By Troy Frisby, Buzz60
You may not give much thought to the music playing in the background at the mall or in the dentist's office.
But maybe you should, because a new study out of Israel's College of Management Academic Studies suggests listening to happy music — even passively — may boost our inclination to hurt one another.
And we're not just talking about using the last tissue and not replacing the box.
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For the study, volunteers were asked to forge documents or to tell a student they wouldn't be able to finish their college degree.
And when there was no music playing in the background, most of the participants refused.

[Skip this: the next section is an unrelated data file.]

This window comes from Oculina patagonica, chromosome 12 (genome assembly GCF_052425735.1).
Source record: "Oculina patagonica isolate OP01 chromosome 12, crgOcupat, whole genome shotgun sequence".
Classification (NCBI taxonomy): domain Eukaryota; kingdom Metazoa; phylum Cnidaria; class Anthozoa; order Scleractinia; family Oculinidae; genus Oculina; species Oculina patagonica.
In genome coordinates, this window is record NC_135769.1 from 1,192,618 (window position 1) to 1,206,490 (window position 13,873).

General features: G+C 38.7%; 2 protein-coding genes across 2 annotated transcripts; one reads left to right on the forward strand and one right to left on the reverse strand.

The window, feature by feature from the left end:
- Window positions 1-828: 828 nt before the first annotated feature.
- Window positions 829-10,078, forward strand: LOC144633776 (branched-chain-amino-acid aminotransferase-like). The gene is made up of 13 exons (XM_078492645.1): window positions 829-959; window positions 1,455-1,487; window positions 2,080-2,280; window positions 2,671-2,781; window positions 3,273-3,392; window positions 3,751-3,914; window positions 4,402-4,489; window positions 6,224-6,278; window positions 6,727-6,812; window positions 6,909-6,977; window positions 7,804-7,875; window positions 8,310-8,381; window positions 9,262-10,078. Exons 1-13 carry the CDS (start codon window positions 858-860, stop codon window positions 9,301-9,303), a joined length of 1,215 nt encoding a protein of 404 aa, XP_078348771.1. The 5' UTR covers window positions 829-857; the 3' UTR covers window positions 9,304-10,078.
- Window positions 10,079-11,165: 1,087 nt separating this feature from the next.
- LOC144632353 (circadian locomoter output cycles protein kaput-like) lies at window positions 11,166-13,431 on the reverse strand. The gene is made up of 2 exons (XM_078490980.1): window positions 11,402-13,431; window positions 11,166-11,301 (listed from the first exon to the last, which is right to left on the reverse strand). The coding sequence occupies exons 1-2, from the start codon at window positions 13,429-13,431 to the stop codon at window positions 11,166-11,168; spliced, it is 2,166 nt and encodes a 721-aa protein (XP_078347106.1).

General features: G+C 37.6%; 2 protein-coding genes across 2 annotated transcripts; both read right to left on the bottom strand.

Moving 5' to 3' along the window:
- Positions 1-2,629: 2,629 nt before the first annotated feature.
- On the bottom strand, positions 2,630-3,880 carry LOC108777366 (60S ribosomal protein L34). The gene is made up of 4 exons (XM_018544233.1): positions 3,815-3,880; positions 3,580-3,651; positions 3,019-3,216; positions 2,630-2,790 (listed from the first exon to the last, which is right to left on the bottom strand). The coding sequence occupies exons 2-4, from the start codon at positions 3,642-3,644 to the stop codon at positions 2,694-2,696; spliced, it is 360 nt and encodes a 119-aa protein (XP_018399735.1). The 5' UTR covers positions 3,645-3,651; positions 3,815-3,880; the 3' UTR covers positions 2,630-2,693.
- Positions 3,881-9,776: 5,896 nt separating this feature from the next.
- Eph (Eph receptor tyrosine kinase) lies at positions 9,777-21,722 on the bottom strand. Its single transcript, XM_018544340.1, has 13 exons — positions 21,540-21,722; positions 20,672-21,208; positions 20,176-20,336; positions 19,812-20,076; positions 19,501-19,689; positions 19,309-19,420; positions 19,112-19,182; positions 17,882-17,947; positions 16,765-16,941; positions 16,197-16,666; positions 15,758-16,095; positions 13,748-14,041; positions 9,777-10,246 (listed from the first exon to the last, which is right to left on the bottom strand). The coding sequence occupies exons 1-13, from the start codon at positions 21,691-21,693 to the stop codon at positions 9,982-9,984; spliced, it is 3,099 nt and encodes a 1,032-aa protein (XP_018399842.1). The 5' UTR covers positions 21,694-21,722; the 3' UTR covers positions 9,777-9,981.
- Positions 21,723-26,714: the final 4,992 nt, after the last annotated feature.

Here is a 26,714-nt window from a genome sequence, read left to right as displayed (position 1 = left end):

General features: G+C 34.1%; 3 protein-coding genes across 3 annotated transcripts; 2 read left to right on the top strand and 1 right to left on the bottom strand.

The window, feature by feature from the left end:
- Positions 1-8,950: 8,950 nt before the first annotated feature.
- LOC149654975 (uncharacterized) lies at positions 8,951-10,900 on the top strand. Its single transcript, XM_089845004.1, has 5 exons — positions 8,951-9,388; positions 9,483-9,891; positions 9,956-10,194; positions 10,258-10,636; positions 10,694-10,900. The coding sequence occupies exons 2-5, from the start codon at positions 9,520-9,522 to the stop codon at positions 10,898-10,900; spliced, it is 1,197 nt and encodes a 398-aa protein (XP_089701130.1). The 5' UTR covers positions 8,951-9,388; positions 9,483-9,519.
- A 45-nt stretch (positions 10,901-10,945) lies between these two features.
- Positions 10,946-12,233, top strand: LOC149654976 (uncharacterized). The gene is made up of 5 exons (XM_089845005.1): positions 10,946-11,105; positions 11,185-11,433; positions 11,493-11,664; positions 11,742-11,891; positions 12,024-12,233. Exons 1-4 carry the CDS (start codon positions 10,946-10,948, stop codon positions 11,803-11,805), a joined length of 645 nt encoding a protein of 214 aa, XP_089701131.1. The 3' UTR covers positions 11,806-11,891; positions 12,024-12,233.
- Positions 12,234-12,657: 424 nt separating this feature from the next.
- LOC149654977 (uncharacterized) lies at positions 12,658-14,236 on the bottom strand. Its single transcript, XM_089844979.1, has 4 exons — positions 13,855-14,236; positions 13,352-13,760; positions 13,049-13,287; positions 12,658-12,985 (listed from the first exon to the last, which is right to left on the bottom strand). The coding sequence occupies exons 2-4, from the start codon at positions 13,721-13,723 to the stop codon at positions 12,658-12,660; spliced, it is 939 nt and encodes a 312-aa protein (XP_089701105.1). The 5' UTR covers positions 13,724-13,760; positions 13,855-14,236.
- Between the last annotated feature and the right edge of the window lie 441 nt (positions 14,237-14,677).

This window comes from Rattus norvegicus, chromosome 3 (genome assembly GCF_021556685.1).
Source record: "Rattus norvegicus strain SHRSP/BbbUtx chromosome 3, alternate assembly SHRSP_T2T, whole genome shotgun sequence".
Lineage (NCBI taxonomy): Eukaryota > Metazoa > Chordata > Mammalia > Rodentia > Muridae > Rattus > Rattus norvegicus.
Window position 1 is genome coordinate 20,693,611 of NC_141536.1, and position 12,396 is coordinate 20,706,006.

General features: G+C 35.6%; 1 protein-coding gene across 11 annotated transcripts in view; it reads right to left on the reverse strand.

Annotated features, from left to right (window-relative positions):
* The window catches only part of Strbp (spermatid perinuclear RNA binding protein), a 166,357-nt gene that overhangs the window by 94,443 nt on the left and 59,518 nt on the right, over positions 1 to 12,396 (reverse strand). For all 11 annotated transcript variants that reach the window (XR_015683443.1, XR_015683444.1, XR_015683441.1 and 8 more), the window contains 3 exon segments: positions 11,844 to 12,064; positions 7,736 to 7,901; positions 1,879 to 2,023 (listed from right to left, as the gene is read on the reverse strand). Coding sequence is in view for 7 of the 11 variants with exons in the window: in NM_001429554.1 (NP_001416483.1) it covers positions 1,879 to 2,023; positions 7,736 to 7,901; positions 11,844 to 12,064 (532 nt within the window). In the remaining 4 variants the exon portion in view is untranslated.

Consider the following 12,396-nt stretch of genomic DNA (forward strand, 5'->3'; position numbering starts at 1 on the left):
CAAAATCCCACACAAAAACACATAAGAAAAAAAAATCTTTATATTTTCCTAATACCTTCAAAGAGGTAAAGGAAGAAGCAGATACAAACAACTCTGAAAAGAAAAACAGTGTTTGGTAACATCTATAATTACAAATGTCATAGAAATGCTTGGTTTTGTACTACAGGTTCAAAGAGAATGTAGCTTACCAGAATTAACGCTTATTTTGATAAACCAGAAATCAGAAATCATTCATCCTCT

However, when songs like James Brown's "I Got You (I Feel Good)" and Mozart's "A Little Night Music" played, they were far more likely to comply.
Which is interesting, though I've always been more of a "Sonata for Two Pianos in D major" man myself.
The lead researcher, Dr. Naomi Ziv, pointed out the participants weren't even "actively listening."
She told the Daily Mail that music is often used in politics to "create enthusiasm and agreement" because singing or listening to music together "creates a feeling of group cohesion and agreement."
Ziv added that this technique could be used by "politicians or radical groups" to subtly share dangerous messages.
Is it just me, or is that also the exact plot of "Zoolander"?